Hardly. We are all holding on tight, holding on for dear life. And when fists are clenched long enough, there is a temptation to use them. But there were no fist fights that first Easter morning. Just amazement. Total and complete wonder at the power of this God to open every gate and portal, even the barrier between death and life.
You see, Jesus’ life, death, and resurrection teach us that we need not be enclosed by suffering and adversity. When the God made flesh suffered for no reason, love, which is the essence of that same God, threw open the door to an even greater freedom. And not just for him, but for us all.
I’m not the type of preacher that tells people what to do. But let me offer this suggestion. If you are feeling trapped, if you are suffering from the anxiety of the times, if anger is beginning to close you in, there is something simple but profound you can do. Form a spiritual relationship with someone who is different from you. I really and truly believe this is the only way out of the mess we find ourselves in. The Bible is absolutely full of stories of people who have no business being together finding a common spirit. When this happens, souls are set free and love increases. Because the openness it takes to build a spiritual bond with someone different from you has a mystical quality. And it’s contagious. When unlikely spiritual relationships form, that sense of amazement and wonder that was present at the first Easter is miraculously rekindled.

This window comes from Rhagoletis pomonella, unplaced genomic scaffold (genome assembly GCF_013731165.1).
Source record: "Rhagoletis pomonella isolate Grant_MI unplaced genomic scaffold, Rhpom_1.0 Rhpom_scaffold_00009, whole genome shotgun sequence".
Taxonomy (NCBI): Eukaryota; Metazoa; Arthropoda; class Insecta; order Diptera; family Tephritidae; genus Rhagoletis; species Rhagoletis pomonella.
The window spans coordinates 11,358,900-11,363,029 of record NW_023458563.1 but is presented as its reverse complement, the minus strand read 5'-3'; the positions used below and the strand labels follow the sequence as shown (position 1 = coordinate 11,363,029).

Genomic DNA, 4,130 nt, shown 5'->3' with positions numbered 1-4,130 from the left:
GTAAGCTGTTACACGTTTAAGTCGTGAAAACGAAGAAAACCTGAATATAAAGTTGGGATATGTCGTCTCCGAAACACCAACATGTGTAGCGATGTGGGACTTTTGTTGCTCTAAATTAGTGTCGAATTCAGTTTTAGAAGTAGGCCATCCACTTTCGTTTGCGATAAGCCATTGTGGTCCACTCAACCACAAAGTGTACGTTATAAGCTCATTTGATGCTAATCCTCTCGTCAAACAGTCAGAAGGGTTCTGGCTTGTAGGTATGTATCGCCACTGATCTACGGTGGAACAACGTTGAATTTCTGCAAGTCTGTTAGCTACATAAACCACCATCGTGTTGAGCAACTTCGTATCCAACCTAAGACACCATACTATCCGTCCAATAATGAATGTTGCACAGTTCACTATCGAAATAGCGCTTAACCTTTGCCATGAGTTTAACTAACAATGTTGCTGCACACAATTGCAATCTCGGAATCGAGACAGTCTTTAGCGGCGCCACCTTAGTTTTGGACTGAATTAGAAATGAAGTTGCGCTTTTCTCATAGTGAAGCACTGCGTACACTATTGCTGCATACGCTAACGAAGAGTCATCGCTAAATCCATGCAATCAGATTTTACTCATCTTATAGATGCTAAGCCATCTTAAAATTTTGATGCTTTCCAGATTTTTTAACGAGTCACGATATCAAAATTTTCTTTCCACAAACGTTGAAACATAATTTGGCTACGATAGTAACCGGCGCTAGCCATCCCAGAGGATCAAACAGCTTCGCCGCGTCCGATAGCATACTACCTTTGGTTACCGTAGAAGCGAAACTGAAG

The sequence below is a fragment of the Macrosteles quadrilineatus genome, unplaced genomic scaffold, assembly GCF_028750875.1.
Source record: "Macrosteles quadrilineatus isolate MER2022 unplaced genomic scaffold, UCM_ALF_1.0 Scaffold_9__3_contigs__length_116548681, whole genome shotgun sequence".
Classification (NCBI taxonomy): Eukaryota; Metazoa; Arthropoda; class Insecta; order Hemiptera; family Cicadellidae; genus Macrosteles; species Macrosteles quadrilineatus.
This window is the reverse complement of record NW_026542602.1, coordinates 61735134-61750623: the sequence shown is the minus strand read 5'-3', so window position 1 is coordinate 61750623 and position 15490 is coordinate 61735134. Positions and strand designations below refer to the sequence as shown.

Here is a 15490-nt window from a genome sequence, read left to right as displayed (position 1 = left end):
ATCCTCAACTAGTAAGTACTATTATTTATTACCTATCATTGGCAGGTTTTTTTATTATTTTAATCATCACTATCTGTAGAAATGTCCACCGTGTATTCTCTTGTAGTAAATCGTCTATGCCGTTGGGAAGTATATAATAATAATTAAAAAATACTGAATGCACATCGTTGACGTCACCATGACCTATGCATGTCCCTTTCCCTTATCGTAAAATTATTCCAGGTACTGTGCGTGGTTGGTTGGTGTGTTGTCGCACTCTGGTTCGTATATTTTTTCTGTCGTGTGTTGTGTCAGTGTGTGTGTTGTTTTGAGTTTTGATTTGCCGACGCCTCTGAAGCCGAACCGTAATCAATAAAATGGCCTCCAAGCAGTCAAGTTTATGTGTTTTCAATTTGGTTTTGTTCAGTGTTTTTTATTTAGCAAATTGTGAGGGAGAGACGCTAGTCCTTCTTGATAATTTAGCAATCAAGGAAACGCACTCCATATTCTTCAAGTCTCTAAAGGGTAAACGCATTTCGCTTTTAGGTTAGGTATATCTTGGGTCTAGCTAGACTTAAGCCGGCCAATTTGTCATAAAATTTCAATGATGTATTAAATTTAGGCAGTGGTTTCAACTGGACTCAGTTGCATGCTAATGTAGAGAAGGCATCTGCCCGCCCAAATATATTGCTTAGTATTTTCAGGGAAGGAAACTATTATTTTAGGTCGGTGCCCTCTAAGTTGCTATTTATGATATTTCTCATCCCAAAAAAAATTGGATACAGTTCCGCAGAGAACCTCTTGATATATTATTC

I’ve learned this lesson here at All Saints’ Church, where people of different generations, races, countries of origin, and even politics come together to practice their love for one another week after week. We do this here because it is the very nature of loving Christ and being loved by him. We love one another because love loved us first. We did not create Easter; Easter rolled the stone away from our souls so that we could love God and one another.
But wherever you are or whatever you believe, it is always possible to open your heart in spiritual charity to those who differ from you. And there is no limit to the scope of this blessing.
Christ is risen. The stone is rolled away. And love of God is moving through this broken and anxious world, even today. Love is opening God’s people, unclenching their fists, softening their hearts, and bursting open the tombs of our sad imprisonment. So let us rise with him, with the openness of a love that knows no bounds.